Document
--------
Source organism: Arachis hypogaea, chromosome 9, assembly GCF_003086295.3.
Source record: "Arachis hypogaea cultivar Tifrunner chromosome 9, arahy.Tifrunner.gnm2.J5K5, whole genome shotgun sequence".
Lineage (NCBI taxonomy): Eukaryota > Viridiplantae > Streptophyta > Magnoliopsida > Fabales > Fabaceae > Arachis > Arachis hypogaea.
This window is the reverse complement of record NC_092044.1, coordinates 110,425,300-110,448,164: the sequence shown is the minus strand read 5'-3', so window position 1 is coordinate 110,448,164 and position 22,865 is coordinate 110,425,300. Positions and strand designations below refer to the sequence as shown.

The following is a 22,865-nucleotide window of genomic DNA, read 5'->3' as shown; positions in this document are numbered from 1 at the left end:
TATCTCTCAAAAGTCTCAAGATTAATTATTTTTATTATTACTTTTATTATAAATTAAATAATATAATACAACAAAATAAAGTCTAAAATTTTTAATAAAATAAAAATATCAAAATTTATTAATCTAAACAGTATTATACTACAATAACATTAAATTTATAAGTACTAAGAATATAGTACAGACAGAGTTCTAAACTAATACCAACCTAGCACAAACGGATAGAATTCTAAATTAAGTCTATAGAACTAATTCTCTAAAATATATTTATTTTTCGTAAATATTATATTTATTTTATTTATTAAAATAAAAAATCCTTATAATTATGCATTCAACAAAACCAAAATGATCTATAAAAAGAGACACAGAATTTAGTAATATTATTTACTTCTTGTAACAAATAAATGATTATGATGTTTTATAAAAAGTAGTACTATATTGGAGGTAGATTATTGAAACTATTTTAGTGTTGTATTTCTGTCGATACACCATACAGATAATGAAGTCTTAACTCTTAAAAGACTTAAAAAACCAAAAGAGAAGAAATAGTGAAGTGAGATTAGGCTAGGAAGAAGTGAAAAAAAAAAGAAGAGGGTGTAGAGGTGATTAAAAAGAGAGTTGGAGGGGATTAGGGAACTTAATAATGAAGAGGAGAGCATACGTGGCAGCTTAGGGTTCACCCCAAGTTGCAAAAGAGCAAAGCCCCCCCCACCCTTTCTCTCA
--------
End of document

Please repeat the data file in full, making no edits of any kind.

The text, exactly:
Source organism: Arachis hypogaea, chromosome 9, assembly GCF_003086295.3.
Source record: "Arachis hypogaea cultivar Tifrunner chromosome 9, arahy.Tifrunner.gnm2.J5K5, whole genome shotgun sequence".
Lineage (NCBI taxonomy): Eukaryota > Viridiplantae > Streptophyta > Magnoliopsida > Fabales > Fabaceae > Arachis > Arachis hypogaea.
This window is the reverse complement of record NC_092044.1, coordinates 110,425,300-110,448,164: the sequence shown is the minus strand read 5'-3', so window position 1 is coordinate 110,448,164 and position 22,865 is coordinate 110,425,300. Positions and strand designations below refer to the sequence as shown.

The following is a 22,865-nucleotide window of genomic DNA, read 5'->3' as shown; positions in this document are numbered from 1 at the left end:
TATCTCTCAAAAGTCTCAAGATTAATTATTTTTATTATTACTTTTATTATAAATTAAATAATATAATACAACAAAATAAAGTCTAAAATTTTTAATAAAATAAAAATATCAAAATTTATTAATCTAAACAGTATTATACTACAATAACATTAAATTTATAAGTACTAAGAATATAGTACAGACAGAGTTCTAAACTAATACCAACCTAGCACAAACGGATAGAATTCTAAATTAAGTCTATAGAACTAATTCTCTAAAATATATTTATTTTTCGTAAATATTATATTTATTTTATTTATTAAAATAAAAAATCCTTATAATTATGCATTCAACAAAACCAAAATGATCTATAAAAAGAGACACAGAATTTAGTAATATTATTTACTTCTTGTAACAAATAAATGATTATGATGTTTTATAAAAAGTAGTACTATATTGGAGGTAGATTATTGAAACTATTTTAGTGTTGTATTTCTGTCGATACACCATACAGATAATGAAGTCTTAACTCTTAAAAGACTTAAAAAACCAAAAGAGAAGAAATAGTGAAGTGAGATTAGGCTAGGAAGAAGTGAAAAAAAAAAGAAGAGGGTGTAGAGGTGATTAAAAAGAGAGTTGGAGGGGATTAGGGAACTTAATAATGAAGAGGAGAGCATACGTGGCAGCTTAGGGTTCACCCCAAGTTGCAAAAGAGCAAAGCCCCCCCCACCCTTTCTCTCA